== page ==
Facebook Should 'Discontinue' Crypto Projects
US lawmakers have urged Facebook boss Mark Zuckerberg to ditch his company’s cryptocurrency plans.
It was announced recently that Novi, a digital wallet, will enter a trial period in Guatemala, allowing cryptocurrency payments. Facebook is also reported to have revived plans to launch a cryptocurrency called Diem.
A letter signed by five Democratic Senators was sent to Zuckerberg outlining concerns about Facebook’s involvement in crypto, and demanding digital currency projects are discontinued.
The letter concludes: ‘Facebook cannot be trusted to manage a payment system or digital currency when its existing ability to manage risks and keep consumers safe has proven wholly insufficient.
'Immediately Discontinue Nivot Pilot'
‘We urge you to immediately discontinue your Novi pilot and to commit that you will not bring Diem to market.’
The letter from Brian Schatz (D-Hawai‘i), Senate Banking, Housing, and Urban Affairs Committee Chairman Sherrod Brown (D-Ohio), Richard Blumenthal (D-Conn.), Elizabeth Warren (D-Mass.), and Tina Smith (D-Minn.) reads: ‘We write to voice our strongest opposition to Facebook’s revived effort to launch a cryptocurrency and digital wallet, now branded “Diem” and “Novi,” respectively. In October 2019, Senators Schatz and Brown wrote to members of the Diem Association’s predecessor, the Libra Association, and expressed deep concerns about the risks the project posed to consumers and the financial system. Facebook subsequently shelved Libra amid regulatory scrutiny, but you did not address our concerns before resuming this endeavour.
‘On multiple occasions, Facebook has committed not to launch a digital currency absent federal financial regulators’ approval. In prepared remarks before the House Financial Services Committee in October 2019, you said that Facebook would “not be a part of launching the Libra payments system anywhere in the world unless all US regulators approve it.” More recently, David Marcus, the executive overseeing Facebook’s digital currency efforts, said, “[w]e are definitely not going to launch without the proper regulatory framework.”
‘Despite these assurances, Facebook is once again pursuing digital currency plans on an aggressive timeline and has already launched a pilot for a payments infrastructure network, even though these plans are incompatible with the actual financial regulatory landscape - not only for Diem specifically, but also for stablecoins in general. The agencies that oversee the US financial system are studying the risks that stablecoins pose to financial stability. Accordingly, they are considering how to address these inherent risks and clarify regulation and supervision of these products.’
'Facebook Cannot be Trusted'
It continues: ‘You have not offered a satisfactory explanation for how Diem will prevent illicit financial flows and other criminal activity. The intergovernmental Financial Action Task Force warned in a report to the G-20 finance ministers that stablecoins’ “propensity for mass-adoption makes them more vulnerable to be used by criminals and terrorists to launder their proceeds of crime and finance their terrorist activities.” The President’s Working Group on Financial Markets said in December 2020 that stablecoins “are likely to attract illicit actors and, without appropriate mitigation measures, allow evasion of key public policy objectives.”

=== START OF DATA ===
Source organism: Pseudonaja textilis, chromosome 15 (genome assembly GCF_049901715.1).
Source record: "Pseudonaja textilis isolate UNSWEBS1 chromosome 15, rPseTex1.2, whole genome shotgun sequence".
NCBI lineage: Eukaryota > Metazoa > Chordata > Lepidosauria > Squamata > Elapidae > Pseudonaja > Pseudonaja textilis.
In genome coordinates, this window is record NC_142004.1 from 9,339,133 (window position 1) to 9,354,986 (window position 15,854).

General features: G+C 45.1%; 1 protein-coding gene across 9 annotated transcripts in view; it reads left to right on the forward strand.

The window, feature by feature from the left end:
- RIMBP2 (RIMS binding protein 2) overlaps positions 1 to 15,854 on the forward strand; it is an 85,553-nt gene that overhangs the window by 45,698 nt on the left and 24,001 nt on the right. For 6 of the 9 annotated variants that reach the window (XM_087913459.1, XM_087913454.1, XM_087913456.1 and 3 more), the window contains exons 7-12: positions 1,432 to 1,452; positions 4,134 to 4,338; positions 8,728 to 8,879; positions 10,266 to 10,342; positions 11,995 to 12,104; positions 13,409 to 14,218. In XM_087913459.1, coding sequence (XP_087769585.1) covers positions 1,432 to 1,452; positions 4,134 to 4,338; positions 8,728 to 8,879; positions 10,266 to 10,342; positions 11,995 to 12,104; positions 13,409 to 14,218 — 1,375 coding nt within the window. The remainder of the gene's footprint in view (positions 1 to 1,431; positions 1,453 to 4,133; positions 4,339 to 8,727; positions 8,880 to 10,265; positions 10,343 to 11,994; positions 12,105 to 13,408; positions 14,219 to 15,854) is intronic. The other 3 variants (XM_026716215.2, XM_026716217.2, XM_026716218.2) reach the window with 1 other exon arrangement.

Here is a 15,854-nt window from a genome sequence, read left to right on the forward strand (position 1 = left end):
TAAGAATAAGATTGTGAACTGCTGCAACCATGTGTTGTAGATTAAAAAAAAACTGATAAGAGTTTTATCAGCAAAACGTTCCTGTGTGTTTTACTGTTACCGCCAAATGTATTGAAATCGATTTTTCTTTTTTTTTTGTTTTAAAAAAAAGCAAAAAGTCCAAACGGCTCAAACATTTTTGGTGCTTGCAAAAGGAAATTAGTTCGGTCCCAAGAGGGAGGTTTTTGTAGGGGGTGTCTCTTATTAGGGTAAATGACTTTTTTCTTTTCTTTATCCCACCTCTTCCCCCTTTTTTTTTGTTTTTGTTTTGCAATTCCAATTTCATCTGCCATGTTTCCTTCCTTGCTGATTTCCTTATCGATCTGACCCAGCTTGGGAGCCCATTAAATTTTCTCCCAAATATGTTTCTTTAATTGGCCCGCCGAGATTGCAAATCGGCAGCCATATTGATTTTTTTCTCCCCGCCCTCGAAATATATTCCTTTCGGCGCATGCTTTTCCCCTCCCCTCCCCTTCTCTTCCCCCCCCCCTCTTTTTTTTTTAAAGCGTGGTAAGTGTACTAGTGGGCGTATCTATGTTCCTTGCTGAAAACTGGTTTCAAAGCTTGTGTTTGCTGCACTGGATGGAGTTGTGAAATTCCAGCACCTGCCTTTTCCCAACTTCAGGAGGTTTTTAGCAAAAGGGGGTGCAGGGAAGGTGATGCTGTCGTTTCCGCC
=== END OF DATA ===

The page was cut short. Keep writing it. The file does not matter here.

‘Facebook cannot be trusted to manage a payment system or digital currency when its existing ability to manage risks and keep consumers safe has proven wholly insufficient. We urge you to immediately discontinue your Novi pilot and to commit that you will not bring Diem to market.’
CNBC carried responses issued on behalf of Facebook and Diem.
The broadcaster said Facebook claims to have already addressed many of the concerns raised by the senators. The social media giant had said that Novi and Facebook accounts are kept separately to ensure privacy and protection and added that the wallet was built to be completely secure.
Privacy Top of Mind for Customers
The statement is reported to say: ‘We know privacy is top of mind for Novi customers, so it will always be top of mind for us. We prioritise the security and privacy of people’s information by encrypting sensitive financial information'. If we determine a transaction is unauthorised, we provide a full refund back to a person’s Novi balance. People’s Novi accounts and Facebook accounts are separate.’
CNBC added that Diem had highlighted it is not part of Facebook, which is just one of two dozen members of the Diem Association. The association is a network of ‘merchants, payment service providers, social impact partners, and other entities’ that are ‘dedicated to building a blockchain-based payment system that supports financial innovation, inclusion, and integrity’.
A statement carried by CNBC adds: ‘Diem welcomes the opportunity to engage with members of Congress on the robust controls we have spent two years building into our payment system.
‘Unfortunately, today's letter from lawmakers to Facebook misunderstands the relationship between Diem and Facebook. Diem is not Facebook. We are an independent organisation, and Facebook's Novi is just one of more than two dozen members of the Diem Association. Novi's pilot with Paxos is unrelated to Diem.’
Author: Moni Talks
Moni Talks is a cryptocurrency trading exchange and social platform that is dedicated to the crypto community.